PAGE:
No casualties were reported from the strike.
Mr. Pruitt called on the I.D.F. to present evidence to support its allegation, adding that the news agency had operated from the building for 15 years.
“We have had no indication Hamas was in the building or active in the building,” he said. “This is something we actively check to the best of our ability. We would never knowingly put our journalists at risk.”
On Sunday, the I.D.F. tweeted that the building was “an important base of operations” for Hamas military intelligence, where it “gathered intel for attacks against Israel, manufactured weapons & positioned equipment to hamper I.D.F. operations.”
The I.D.F. — which frequently accuses Hamas of using civilians as shields — provided advance warning to civilians in the building to allow evacuation. The A.P. reported that the owner of the building, Jawad Mahdi, was “told he had an hour to make sure everyone has left the building.”
In the minutes before the airstrike, Mr. Mahdi was filmed desperately pleading with the Israeli Army, asking them to allow four journalists who had been filming an interview — with the father of four children slain in an Israeli strike on a refugee camp on Saturday morning — an extra 10 minutes to retrieve their belongings.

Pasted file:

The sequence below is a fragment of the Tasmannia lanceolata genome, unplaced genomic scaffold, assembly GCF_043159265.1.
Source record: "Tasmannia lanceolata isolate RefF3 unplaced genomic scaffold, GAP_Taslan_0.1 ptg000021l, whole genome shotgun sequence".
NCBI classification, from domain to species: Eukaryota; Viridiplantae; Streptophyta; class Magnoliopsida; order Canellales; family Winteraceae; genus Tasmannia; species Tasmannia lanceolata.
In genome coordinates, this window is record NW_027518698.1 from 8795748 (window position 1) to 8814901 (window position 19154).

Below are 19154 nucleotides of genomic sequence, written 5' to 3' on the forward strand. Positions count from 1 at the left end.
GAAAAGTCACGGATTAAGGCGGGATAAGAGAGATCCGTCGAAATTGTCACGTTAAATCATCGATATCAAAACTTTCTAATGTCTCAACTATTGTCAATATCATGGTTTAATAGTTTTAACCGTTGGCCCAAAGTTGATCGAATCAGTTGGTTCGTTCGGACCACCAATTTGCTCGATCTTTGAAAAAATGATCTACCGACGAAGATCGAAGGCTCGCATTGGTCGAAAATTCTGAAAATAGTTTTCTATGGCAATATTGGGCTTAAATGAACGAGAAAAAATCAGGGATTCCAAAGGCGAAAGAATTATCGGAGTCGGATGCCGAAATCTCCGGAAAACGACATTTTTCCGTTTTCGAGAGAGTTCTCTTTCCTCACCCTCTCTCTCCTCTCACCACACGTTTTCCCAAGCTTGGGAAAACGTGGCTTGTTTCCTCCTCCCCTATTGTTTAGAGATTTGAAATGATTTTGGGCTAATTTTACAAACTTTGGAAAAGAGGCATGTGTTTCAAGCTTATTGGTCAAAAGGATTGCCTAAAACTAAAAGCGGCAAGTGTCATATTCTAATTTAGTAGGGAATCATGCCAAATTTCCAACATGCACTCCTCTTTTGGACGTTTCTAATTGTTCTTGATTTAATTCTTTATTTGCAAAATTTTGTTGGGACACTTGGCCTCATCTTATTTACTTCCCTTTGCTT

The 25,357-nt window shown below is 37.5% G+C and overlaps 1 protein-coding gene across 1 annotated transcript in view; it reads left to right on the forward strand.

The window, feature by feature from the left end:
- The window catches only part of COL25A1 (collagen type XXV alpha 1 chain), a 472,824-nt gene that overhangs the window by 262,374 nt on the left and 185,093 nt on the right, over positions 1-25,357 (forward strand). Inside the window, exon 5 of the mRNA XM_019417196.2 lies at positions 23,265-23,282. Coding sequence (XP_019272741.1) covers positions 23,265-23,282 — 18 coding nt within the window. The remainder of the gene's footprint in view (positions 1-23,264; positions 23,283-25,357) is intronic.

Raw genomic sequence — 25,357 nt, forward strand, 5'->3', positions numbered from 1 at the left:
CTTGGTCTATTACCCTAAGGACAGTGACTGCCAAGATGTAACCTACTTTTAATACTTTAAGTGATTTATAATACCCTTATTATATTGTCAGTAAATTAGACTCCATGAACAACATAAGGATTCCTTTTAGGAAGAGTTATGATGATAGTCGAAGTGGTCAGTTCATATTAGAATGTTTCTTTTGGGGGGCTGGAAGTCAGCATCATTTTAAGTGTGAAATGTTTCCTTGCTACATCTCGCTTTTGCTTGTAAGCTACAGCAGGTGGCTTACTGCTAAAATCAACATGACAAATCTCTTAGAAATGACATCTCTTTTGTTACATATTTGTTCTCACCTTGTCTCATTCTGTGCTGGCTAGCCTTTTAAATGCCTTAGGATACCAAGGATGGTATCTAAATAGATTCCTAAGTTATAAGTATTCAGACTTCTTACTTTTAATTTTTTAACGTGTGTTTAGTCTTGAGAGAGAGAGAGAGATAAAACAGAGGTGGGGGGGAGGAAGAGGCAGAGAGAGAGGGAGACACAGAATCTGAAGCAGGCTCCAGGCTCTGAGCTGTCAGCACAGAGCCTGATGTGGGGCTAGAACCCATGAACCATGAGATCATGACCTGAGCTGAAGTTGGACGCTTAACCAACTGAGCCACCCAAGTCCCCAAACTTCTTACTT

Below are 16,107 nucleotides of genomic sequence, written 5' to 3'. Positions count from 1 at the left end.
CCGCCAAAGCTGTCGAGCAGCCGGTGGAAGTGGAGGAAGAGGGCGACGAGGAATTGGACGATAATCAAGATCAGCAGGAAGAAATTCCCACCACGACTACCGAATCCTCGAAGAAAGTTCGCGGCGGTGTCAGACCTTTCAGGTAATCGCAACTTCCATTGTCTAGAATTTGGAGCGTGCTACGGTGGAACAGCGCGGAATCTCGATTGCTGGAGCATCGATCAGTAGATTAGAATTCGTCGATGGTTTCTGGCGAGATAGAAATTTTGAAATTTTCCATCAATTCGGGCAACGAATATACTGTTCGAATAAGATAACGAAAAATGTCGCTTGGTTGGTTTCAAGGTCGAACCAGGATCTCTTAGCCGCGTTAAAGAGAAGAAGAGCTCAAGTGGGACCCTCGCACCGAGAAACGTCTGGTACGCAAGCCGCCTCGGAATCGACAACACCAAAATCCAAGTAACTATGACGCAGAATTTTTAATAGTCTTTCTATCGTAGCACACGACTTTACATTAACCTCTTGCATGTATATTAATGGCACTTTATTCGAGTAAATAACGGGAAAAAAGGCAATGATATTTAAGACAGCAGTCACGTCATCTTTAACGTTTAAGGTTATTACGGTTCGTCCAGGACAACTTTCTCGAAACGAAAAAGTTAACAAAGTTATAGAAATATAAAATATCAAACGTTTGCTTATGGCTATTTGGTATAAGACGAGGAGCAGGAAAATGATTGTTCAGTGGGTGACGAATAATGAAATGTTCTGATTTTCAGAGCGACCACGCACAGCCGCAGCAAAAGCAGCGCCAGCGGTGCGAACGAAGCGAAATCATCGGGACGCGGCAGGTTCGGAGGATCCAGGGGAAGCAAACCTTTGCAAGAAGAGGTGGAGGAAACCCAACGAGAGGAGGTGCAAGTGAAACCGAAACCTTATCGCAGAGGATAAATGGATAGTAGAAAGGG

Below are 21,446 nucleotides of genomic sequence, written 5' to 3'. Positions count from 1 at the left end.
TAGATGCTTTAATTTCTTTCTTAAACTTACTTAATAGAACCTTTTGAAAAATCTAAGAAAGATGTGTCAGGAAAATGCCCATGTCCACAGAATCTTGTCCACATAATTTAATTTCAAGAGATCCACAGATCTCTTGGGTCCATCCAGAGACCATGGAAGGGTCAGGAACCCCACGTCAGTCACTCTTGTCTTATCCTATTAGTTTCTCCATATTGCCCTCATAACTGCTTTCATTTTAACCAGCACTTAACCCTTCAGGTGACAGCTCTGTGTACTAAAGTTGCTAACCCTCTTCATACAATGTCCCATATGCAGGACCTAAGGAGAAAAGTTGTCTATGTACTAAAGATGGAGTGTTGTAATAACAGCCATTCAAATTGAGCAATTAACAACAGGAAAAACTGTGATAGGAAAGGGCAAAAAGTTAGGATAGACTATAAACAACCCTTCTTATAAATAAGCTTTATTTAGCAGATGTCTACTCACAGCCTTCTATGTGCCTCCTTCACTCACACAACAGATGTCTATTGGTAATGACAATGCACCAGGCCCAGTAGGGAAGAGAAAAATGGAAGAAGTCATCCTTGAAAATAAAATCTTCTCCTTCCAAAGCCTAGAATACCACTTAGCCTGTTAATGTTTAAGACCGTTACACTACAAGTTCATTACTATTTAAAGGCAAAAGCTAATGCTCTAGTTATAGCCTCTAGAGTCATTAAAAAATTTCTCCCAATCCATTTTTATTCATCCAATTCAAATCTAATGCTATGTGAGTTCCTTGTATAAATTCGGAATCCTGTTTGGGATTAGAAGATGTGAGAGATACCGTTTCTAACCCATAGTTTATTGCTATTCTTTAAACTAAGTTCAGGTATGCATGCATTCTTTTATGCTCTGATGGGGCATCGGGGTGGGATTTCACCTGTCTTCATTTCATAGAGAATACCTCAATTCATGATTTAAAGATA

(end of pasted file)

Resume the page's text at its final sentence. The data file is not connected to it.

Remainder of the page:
An Israeli soldier told him: “There will be no 10 minutes.”
Minutes later, the building was destroyed, engulfed in a plume of black smoke.
The A.P. said that it “narrowly avoided a terrible loss of life,” and that a dozen journalists and freelancers inside the building evacuated before the strike. The building also housed apartments on the lower floors.
Press freedom groups said that the strike — coming a day after the Israeli Army erroneously told foreign media that ground troops had entered Gaza — raised concerns that Israel was interfering with independent reporting on the conflict. In a statement, the New York-based Committee to Protect Journalists questioned whether the I.D.F. was “deliberately targeting media facilities in order to disrupt coverage of the human suffering in Gaza.”
A White House spokeswoman, Jennifer Psaki, tweeted that the United States had “communicated directly to the Israelis that ensuring the safety and security of journalists and independent media is a paramount responsibility.” United Nations Secretary-General Antonio Guterres said that he was “deeply disturbed” by the strike and warned that “indiscriminate targeting of civilian and media structures” would violate international law.
After the strike, journalists from other news organizations gathered near the rubble. Heba Akila, an Al Jazeera journalist who had been broadcasting from the tower when the warning call was made, said: “This is clearly to silence the truth and the voices of journalists.”